People in Agile projects are moving away from “developers vs testers” (we vs they) culture and are collaborating in order to deliver the product at the end of sprint. Sprint success is major goal instead of developer or tester success.

That has been a great change in the recent years and which also means some more miles to go before reaching the state of true collaboration. Even today, quality is considered to be the major responsibility of testers which in reality shouldn’t be the case.

As developer is primarily involved in developing the functionality, (s)he needs to have tremendous commitment in building quality into source code and if bugs come, primary responsibility should be of developers. It doesn’t mean that testers don’t have any responsibility. They need to move away from their traditional role of just finding bugs and instead should be able to focus on creating infrastructure, frameworks for building quality within and also focus on exploratory testing, improving product etc.

In Automation testing, though automation test creation is the responsibility of the testers, developers lay the foundation of creating those test cases.

Sometimes this demarcation doesn’t work in a smooth way. While developing the automation tests, tester discovers many basic foundational pieces missing, which eventually hampers the tester in developing those tests.

In one of the teams I worked with, team came out with a norm which helped the testers a lot.

Developers suggested to write the first functional test of the user-story themselves, which laid the foundation and provided all required resources to build further tests. While developing those tests, developers identified many issues which otherwise would have blocked testers. As developers eventually fix these issues, it made much more sense that they themselves discover those issues.

Based on this basic foundation, testers further elaborate the test cases and create more automation tests. The norm worked pretty well for the team and also helped developers understanding the issues testers face on daily basis.

It’s step ahead towards ATDD. However this team was not using BDD or tools required for ATDD and was not planning to move towards them in near future. Developer-first norm worked quite well for them.

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Posted in Agile, Agile Testing

Dev Box Testing : Reduce Your Bug Life Cycle

The idea of dev-box testing is simple but very effective. Let’s take an example of a development cycle:

  1. Developer implements the functionality along with unit and integration tests and when she’s satisfied she commits the source code in the source code repository like svn or git.
  2. Continuous Integration (CI) gets triggered by source code commit and CI tool like Jenkins performs the automated build which results in code compilation and execution of the test cases (unit, integration and automated functional tests).
  3. After multiple builds when developer thinks that functionality is ready for functional testing, she asks the tester to take a specific build and test.
  4. Tester starts testing. If tester finds bugs in the functionality, she informs the developer about the problem and developer again begins from step 1.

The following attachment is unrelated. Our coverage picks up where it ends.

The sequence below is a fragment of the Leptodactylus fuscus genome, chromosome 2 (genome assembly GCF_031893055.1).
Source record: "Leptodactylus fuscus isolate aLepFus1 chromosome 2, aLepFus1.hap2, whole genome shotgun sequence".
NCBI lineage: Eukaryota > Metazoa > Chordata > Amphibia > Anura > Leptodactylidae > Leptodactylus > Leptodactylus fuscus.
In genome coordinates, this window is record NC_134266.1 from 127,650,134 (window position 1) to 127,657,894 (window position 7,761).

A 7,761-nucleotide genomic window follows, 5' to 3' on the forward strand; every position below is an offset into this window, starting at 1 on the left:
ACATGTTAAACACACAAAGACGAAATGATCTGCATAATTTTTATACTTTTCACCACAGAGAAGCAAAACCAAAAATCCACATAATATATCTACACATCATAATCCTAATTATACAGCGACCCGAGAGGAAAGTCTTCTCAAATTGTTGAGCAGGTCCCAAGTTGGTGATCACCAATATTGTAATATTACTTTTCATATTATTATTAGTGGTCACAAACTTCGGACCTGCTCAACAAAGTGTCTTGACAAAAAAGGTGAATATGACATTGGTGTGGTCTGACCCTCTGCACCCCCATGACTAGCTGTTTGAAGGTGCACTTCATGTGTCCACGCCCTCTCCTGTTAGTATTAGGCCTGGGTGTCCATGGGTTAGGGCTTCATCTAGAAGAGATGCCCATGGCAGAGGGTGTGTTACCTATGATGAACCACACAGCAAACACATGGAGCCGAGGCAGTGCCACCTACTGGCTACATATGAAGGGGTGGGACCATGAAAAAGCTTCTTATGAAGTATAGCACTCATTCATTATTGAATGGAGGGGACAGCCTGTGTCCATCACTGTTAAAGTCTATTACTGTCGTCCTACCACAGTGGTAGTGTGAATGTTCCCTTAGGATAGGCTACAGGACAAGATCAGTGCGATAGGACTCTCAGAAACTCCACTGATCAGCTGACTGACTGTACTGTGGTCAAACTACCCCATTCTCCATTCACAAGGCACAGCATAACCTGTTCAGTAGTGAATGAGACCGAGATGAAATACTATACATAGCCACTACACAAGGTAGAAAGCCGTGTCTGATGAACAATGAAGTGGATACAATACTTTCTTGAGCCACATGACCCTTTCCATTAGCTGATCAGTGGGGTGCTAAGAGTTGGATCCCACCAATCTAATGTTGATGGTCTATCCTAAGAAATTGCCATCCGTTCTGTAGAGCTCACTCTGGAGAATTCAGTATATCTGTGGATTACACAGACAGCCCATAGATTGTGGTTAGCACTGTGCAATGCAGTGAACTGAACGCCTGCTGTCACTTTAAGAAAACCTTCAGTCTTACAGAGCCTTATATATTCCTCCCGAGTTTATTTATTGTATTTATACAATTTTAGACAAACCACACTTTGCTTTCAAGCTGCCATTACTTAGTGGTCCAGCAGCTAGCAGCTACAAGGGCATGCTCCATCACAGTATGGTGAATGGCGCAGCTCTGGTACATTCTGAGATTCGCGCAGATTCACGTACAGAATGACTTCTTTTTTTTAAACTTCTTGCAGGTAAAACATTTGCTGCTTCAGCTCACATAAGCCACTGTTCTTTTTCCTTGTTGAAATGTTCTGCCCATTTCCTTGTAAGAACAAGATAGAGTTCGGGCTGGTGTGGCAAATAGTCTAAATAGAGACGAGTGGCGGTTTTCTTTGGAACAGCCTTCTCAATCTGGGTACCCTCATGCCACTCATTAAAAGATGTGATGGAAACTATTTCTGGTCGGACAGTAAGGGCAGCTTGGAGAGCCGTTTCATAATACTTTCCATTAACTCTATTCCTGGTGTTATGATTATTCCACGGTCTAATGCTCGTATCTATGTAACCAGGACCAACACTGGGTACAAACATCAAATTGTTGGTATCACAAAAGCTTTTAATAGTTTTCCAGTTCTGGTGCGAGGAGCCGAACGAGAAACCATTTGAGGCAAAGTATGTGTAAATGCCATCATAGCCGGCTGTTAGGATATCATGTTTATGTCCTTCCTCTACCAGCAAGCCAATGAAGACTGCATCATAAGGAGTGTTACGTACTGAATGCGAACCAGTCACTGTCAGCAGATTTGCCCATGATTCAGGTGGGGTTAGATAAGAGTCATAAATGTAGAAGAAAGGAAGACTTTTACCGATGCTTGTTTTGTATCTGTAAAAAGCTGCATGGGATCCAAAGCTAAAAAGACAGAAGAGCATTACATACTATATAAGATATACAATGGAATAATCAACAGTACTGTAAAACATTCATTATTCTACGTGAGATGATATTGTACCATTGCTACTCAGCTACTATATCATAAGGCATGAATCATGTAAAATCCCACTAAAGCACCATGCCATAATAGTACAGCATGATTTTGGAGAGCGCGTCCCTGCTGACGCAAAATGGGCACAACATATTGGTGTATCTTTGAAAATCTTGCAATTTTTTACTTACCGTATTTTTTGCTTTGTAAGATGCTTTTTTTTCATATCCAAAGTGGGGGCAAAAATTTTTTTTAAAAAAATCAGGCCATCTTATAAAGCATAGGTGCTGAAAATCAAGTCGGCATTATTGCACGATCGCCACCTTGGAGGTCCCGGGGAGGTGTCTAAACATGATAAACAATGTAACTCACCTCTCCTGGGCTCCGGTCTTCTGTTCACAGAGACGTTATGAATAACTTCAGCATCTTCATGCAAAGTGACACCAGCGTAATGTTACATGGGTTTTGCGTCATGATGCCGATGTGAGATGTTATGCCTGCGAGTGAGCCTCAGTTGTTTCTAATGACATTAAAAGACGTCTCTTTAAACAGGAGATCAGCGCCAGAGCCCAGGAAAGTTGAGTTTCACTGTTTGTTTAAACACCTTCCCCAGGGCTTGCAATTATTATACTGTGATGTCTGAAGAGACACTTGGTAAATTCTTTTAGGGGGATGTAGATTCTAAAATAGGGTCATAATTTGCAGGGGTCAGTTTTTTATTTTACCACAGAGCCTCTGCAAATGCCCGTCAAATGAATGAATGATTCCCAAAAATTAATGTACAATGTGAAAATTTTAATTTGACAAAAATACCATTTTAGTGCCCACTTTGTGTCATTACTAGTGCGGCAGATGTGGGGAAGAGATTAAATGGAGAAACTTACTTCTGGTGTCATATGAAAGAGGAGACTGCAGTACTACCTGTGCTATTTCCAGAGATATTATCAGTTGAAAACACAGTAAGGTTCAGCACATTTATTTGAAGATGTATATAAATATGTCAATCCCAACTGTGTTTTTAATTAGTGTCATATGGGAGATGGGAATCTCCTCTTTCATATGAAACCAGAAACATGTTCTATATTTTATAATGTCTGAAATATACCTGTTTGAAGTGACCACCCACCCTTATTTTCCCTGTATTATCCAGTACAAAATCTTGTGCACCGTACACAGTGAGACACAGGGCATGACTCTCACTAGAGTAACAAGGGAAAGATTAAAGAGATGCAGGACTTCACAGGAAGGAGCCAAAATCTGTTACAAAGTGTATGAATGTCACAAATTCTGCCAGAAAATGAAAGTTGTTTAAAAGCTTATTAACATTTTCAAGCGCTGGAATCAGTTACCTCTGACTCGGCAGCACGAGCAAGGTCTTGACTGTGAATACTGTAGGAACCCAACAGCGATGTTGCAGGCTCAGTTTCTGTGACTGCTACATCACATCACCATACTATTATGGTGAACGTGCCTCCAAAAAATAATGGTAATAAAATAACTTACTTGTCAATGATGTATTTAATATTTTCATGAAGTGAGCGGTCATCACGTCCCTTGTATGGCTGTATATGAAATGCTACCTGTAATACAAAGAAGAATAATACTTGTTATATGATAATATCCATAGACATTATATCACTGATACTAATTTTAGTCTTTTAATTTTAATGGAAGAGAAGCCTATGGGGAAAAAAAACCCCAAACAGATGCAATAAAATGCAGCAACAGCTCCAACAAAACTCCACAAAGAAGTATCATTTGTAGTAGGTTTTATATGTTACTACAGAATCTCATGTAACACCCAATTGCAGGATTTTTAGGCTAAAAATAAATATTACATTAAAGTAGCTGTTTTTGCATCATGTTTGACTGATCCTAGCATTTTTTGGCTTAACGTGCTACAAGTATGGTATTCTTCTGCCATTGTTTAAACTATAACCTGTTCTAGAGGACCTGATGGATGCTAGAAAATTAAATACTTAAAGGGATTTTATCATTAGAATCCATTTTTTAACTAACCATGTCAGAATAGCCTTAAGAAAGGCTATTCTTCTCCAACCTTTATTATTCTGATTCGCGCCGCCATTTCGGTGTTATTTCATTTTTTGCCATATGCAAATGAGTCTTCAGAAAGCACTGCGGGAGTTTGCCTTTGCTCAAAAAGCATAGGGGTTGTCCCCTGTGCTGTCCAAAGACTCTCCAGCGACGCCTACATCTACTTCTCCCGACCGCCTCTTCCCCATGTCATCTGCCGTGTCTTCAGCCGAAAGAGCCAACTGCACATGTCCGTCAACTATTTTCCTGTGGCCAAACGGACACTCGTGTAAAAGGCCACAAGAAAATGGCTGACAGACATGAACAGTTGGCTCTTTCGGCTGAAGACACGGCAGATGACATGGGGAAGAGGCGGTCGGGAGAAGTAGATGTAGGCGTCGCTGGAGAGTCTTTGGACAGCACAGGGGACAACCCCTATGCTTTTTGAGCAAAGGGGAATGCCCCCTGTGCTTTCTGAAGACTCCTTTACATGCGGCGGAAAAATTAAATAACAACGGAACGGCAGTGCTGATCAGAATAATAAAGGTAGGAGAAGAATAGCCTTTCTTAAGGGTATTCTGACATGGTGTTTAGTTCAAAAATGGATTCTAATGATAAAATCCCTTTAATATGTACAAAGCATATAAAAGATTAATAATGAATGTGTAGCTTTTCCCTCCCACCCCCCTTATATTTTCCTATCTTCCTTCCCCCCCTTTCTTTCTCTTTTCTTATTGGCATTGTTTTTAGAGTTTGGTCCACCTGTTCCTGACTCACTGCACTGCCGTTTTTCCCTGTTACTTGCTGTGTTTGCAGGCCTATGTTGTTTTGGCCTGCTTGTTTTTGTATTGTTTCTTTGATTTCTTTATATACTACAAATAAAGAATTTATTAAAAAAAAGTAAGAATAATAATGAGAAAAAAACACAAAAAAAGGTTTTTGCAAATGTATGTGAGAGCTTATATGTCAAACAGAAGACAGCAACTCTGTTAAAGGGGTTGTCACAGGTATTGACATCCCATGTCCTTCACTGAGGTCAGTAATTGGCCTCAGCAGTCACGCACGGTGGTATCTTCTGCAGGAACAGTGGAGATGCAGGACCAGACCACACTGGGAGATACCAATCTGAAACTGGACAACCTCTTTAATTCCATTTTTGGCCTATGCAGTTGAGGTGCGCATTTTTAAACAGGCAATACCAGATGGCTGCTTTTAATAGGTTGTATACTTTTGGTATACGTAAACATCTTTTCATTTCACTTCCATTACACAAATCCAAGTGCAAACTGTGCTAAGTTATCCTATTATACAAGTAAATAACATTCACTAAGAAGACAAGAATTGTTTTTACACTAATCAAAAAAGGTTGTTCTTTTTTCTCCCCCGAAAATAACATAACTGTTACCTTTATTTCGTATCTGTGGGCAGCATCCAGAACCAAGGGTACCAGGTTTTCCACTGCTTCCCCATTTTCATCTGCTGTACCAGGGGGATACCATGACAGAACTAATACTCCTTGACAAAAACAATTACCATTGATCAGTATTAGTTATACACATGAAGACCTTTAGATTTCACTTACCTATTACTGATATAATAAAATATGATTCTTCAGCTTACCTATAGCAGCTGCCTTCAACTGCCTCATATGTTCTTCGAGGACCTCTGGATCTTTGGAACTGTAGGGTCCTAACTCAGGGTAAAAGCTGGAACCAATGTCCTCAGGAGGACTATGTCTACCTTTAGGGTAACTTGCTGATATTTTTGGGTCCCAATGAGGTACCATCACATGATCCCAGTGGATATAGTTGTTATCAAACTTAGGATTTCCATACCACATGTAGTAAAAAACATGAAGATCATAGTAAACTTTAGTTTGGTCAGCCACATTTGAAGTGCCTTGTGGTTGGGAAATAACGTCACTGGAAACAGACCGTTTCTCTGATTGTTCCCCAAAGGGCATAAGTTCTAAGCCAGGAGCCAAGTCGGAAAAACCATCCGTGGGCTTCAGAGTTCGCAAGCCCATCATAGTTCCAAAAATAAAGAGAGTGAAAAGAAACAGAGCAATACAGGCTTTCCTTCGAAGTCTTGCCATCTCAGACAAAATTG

5. If everything is good, tester moves the user-story into DONE state.

Working through step 1-3 takes a lot of time and if testers has to move the story again in development, it results in a lot of time-waste and frustration.

How about this?

As developer sees everything working on his machine, he asks tester to test the functionality on his machine. While testing on dev-machine if everything works, only then developer commits the code which eventually triggers the build and auto-deployment. On the committed code available in testing environment tester performs further exploratory tests. Otherwise developer continue to fix the issues on his machine. This way, a lot of valuable time is saved.

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Posted in Agile, Agile Testing

Agile Offshore : Business Analyst – Complementing the Role of Product Owner

Let’s take a scenario.

You have a product owner at distributed location but somehow he is not able to provide sufficient time to distributed team. Because of that team doesn’t get enough understanding of user-story.

Does it sound familiar?

Mostly it’s about PO getting involved in too many other things. That results in not having user-stories READY, analysed or communicated properly.

That brings another question related to suitability of people assigned for PO role. Not everybody is good in analysing and writing good user-stories.
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Posted in Agile, Distributed Agile

Enterprise Agile – Are we trying to solve the right problem?

Implementing Agile in a big enterprise is not an easy task. The metaphor I sometimes use for big enterprise is to compare it with Elephant. It’s very easy for a small living being to move and maneuver. However when it comes to elephant, it requires time to build momentum and when it actually moves, it moves slowly. People involved in Agile transformation get frustrated because of all perceived delays. Frustration is understandable but not sure if much can be done other than understanding the simple reality that you are dealing with an elephant and not a tiger or mouse.